$1,500 to an Atlanta school board candidate and KIPP parent

In Atlanta, filings indicate that “Campaign for Great Public School” donated $1,500 to school board candidate Aretta Baldon, a KIPP charter school parent and founding member of the parent group Atlanta Thrive.

Borden confirmed that this donation came from Public School Allies. (He said Campaign for Great Public Schools was the group’s original name, and that it’s up to candidates to complete filings. The filing also incorrectly states that the group is based in Georgia. Baldon did not respond to a request for comment.)

In total, Baldon raised $47,000, outstripping opponent Davida Huntley, who took in $14,000, including $1,500 from the Atlanta Federation of Teachers. The teachers union in the city has fiercely opposed the district’s practice of turning over struggling schools to charter operators.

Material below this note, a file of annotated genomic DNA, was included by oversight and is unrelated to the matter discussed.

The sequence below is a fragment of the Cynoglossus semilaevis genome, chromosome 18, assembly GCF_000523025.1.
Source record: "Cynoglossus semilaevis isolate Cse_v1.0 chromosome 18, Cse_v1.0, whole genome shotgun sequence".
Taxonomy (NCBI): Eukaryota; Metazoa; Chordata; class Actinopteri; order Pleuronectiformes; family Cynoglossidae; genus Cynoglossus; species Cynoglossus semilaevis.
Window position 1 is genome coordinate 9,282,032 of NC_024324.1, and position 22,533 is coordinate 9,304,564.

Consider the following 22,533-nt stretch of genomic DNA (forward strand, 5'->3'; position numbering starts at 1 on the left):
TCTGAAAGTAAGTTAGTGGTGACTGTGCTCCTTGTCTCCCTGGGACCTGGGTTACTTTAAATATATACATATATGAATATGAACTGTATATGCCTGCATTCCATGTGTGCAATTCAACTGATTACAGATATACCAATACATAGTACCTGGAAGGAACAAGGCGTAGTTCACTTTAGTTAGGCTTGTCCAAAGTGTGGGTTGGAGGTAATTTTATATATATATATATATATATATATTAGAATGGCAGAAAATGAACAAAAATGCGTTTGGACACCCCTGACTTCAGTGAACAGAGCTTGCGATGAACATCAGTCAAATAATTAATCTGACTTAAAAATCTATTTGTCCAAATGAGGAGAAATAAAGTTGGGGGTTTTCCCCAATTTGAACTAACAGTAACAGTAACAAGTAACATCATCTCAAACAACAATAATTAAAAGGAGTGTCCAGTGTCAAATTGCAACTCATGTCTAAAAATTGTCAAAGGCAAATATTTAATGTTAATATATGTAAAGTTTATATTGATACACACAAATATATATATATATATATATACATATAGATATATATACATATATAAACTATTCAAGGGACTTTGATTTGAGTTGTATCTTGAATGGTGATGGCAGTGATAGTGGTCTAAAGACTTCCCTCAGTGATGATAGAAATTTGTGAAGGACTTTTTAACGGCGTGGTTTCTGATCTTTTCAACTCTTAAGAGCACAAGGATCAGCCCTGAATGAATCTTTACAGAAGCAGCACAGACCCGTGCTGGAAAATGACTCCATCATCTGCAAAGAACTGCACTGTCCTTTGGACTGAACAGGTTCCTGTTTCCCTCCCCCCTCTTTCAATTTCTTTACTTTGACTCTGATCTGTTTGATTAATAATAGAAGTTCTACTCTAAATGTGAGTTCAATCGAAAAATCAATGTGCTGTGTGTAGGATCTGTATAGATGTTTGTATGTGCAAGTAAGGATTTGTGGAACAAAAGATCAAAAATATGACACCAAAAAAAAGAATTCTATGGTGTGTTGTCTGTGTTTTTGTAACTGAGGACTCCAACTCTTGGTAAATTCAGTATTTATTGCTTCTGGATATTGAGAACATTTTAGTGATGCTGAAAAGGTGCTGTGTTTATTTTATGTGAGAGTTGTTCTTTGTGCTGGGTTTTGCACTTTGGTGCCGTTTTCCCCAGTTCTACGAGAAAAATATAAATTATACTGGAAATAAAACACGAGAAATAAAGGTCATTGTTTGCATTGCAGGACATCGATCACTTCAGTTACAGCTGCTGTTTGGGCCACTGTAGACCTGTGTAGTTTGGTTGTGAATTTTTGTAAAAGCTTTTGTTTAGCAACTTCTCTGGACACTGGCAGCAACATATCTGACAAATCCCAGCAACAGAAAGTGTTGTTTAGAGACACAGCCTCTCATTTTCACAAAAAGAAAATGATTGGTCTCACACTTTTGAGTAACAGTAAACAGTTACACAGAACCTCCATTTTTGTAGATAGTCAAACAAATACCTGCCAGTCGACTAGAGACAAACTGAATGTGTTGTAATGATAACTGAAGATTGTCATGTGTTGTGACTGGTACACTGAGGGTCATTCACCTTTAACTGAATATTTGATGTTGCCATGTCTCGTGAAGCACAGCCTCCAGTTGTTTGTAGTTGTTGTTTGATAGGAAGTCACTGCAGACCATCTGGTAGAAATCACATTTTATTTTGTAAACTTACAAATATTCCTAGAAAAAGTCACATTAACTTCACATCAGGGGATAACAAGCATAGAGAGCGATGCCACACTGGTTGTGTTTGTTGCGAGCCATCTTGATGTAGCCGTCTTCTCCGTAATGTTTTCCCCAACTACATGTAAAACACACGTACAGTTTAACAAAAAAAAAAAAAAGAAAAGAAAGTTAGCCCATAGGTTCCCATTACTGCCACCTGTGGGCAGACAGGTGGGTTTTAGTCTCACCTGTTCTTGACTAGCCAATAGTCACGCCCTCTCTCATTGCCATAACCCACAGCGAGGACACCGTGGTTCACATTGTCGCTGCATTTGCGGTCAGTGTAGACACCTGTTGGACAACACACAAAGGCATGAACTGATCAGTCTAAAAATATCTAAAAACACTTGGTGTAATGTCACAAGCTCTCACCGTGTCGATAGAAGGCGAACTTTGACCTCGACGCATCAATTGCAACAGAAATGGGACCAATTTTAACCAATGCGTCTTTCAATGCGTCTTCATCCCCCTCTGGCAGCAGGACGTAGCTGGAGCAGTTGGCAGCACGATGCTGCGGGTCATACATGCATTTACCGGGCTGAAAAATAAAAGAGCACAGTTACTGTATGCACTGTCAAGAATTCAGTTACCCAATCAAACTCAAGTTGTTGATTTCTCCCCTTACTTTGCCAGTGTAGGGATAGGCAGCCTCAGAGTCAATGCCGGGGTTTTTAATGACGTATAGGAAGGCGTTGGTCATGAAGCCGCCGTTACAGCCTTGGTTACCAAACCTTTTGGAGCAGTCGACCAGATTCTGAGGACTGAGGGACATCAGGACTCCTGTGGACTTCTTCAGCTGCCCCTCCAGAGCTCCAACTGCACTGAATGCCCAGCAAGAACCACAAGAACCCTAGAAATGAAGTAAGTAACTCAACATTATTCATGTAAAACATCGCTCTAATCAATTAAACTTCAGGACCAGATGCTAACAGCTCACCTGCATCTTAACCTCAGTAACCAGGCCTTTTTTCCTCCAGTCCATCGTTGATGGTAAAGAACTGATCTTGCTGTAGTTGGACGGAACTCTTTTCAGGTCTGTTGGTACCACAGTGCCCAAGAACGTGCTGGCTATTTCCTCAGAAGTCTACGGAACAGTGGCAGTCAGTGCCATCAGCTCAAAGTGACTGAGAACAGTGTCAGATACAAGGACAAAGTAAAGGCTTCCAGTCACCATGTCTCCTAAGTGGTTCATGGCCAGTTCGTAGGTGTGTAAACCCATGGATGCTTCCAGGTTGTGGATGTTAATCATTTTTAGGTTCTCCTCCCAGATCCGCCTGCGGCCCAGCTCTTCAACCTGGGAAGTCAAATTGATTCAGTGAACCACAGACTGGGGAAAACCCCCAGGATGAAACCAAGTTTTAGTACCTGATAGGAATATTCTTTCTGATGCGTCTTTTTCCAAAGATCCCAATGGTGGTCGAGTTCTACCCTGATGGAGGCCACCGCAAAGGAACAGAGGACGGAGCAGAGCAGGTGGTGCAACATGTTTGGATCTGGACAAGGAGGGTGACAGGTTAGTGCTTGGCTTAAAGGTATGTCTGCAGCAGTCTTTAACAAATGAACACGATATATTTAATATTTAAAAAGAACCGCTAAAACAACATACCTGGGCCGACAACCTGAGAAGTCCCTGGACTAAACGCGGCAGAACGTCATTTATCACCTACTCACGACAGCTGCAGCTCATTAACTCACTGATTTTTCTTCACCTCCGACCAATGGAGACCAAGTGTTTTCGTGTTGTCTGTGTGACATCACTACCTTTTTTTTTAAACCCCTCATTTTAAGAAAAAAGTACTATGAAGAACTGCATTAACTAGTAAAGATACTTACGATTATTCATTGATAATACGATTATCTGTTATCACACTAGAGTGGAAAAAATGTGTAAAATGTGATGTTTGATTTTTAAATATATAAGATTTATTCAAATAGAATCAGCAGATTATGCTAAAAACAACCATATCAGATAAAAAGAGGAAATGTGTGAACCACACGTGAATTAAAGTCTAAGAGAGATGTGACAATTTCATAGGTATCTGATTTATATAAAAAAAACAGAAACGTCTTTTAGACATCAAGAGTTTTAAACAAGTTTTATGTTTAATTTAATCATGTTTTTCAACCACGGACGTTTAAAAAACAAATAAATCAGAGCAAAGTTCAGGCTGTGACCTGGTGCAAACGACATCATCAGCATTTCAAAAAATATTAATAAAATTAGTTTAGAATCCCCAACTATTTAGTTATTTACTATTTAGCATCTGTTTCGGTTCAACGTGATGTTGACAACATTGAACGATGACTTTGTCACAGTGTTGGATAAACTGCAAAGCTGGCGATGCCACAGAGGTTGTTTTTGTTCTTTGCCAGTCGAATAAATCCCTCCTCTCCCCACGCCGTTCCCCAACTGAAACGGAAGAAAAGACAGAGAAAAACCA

Baldon won a seat, earning just over 500 votes in a low-turnout special election.

The City Fund has funded the nonprofit redefinED Atlanta, which has supported these charter-run turnaround efforts, as well as Atlanta Thrive.

$0 in San Antonio

Not all school board candidates are eager for outside support. When Patti Radle, the school board president of the San Antonio Independent School District, recently faced re-election, she had a meeting with Public School Allies officials, but told them she didn’t want their financial support.

She explained to Chalkbeat that she didn’t want the local teachers union, who opposed her candidacy, to try to link her to outside groups.

“The perception of it creates drama in people’s minds and creates upset among people who are concerned about charter schools,” she said. “They didn’t need that drama and I certainly didn’t.”

The City Fund supports the San Antonio-based City Education Partners.

Public School Allies didn’t end up spending to support Radle, who won re-election in May.

Correction: A previous version of this piece incorrectly stated that Democracy Prep operates some of the Renaissance schools in Camden. In fact, Renaissance schools are operated by KIPP, Mastery, and Uncommon charter networks.